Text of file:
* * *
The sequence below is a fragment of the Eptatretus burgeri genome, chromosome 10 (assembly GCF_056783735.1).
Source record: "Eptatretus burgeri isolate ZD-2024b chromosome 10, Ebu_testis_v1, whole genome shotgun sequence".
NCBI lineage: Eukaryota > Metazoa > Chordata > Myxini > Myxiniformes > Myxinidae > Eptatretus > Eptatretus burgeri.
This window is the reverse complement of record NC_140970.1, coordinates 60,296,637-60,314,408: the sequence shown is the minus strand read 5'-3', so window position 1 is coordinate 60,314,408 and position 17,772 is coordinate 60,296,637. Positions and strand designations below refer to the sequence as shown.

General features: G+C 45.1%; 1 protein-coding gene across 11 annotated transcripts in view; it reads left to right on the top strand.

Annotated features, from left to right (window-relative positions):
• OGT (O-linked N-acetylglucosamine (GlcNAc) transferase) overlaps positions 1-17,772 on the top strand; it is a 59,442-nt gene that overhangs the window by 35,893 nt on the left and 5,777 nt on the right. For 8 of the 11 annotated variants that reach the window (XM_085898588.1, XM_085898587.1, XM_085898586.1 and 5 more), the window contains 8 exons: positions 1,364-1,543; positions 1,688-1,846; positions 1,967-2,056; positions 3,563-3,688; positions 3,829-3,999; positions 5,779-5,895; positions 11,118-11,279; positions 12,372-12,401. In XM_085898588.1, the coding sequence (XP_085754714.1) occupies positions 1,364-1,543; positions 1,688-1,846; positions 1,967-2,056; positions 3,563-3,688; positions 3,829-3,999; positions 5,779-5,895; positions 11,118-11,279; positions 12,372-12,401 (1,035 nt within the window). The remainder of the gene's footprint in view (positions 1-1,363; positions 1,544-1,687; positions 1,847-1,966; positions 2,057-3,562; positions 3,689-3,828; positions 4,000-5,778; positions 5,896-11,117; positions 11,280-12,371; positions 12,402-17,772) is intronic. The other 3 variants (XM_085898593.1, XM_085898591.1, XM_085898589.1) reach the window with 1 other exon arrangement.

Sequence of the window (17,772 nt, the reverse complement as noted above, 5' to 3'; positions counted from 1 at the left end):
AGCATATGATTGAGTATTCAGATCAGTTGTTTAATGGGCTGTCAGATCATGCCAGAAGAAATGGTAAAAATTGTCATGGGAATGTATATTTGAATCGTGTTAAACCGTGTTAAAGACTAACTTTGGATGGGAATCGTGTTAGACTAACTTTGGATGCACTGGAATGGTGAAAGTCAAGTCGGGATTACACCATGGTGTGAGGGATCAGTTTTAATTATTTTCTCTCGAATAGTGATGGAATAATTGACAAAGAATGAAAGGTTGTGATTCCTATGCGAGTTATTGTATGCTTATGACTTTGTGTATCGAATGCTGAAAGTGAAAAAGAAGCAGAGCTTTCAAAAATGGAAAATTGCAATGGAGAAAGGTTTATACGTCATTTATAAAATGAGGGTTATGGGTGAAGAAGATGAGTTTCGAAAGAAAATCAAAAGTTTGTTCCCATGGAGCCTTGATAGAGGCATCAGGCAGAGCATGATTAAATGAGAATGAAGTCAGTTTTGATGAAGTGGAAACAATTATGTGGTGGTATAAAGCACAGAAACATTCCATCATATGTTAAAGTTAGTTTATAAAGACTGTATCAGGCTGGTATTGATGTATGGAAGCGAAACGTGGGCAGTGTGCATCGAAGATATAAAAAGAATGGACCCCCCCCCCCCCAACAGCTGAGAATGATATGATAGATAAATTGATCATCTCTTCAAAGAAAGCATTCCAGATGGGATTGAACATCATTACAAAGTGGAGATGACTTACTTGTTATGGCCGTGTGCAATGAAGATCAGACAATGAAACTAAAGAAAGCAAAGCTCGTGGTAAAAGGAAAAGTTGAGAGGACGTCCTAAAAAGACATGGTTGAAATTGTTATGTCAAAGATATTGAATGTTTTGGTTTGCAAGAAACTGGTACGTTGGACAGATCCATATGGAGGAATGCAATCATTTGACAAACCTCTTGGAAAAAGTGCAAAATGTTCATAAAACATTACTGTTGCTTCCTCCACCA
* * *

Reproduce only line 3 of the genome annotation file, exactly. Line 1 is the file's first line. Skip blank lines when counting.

NCBI lineage: Eukaryota > Metazoa > Chordata > Myxini > Myxiniformes > Myxinidae > Eptatretus > Eptatretus burgeri.